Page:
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Reproduced from Barbose, et. al, 2019, "Tracking the Sun"; Chart: Axios Visuals

A new Energy Department report lays out how solar PV systems are getting bigger and better over time.

Why it matters: The Tracking the Sun report underscores how an important part of solar's growth and evolution isn't just the increasing number of systems, but also their design and scale.

What they did: The annual Lawrence Berkeley National Laboratory analysis explores distributed systems — the stuff installed at homes and businesses, as opposed to centralized utility-scale projects.

Where it stands: One conclusion is that system sizes have been growing and getting more efficient. In the residential sector, the median system has nearly tripled this century to 6.4 kilowatts as of last year.

  • "Those trends partly reflect increasing module efficiencies, as many residential systems are space-constrained based on available roof area," they note.

In the commercial and industrial space, the median system went from 7 kilowatts in 2000 to 47 kilowatts in 2018.

  • Larger systems have become more common as "a broader set of non-residential customers become comfortable with the technology and as developers and investors seek out projects offering higher returns."

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U.S., Canada and U.K. accuse Russia of trying to steal coronavirus vaccine research

Russian President Vladimir Putin. Photo: Alexei Druzhinin\TASS via Getty Images

Hackers associated with Russian intelligence services are trying to steal information from researchers involved in coronavirus vaccine development, according to a joint advisory by U.K., U.S. and Canadian authorities published Thursday.

The big picture: This isn't the first time a foreign adversary has been accused of attempting to steal COVID-19-related research. U.S. officials in May announced an uptick in Chinese-government affiliated hackers targeting medical research and other facilities in the United States for data on a potential cure or effective treatments to combat the virus.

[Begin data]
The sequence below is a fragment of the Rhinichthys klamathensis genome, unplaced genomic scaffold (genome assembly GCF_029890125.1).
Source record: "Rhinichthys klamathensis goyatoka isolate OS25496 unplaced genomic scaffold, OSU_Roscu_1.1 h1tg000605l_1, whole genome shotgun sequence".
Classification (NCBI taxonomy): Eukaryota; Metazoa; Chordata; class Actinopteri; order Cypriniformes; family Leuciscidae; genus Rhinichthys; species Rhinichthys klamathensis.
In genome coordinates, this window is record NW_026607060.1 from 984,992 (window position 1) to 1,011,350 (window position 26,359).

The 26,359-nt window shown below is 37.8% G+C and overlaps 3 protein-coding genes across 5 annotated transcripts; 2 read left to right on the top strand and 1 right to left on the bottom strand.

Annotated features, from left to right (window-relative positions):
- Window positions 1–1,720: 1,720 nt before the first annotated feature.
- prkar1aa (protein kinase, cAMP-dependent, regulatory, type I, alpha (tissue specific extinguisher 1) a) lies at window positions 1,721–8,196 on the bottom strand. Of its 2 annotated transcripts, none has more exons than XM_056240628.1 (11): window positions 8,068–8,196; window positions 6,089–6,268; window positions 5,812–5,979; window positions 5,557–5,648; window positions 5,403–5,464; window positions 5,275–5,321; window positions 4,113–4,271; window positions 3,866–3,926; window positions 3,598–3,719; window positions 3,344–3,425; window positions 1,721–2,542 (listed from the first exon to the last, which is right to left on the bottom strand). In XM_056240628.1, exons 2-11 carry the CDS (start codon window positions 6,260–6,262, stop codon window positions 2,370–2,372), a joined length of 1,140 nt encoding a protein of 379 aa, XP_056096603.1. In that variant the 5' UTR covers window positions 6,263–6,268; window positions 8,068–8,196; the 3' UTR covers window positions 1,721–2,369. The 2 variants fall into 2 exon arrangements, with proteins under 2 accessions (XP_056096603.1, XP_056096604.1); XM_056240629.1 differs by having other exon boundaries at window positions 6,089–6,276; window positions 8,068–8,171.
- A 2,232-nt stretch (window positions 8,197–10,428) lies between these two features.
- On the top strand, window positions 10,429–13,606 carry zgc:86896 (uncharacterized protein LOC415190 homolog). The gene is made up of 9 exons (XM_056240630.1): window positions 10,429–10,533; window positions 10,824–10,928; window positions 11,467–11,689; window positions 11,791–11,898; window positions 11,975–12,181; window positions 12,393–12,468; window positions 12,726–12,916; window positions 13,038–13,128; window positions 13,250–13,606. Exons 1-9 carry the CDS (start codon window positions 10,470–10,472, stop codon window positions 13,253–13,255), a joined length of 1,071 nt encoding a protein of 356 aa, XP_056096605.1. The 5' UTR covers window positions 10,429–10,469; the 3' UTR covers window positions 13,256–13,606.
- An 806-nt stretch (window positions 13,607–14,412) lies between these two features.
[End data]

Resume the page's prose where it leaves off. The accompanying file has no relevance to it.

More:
M&A activity falls despite early coronavirus fears

Illustration: Aïda Amer/Axios

In April, several prominent Democrats proposed a moratorium on large mergers and acquisitions. Their argument was that the pandemic would embolden the strong to pounce on the weak, thus reducing competition.

Fast forward: The moratorium never materialized. Nor did the M&A feeding frenzy.

More than 32 million Americans are receiving unemployment benefits

Photo: Jay L. Clendenin / Los Angeles Times via Getty Images

More than 32 million Americans are receiving some form of unemployment benefits, according to data released by the Labor Department on Thursday.

Why it matters: Tens of millions of jobless Americans will soon have a smaller cash cushion — as coronavirus cases surge and certain parts of the country re-enter pandemic lockdowns — barring an extension of the more generous unemployment benefits that are set to expire at the end of the month.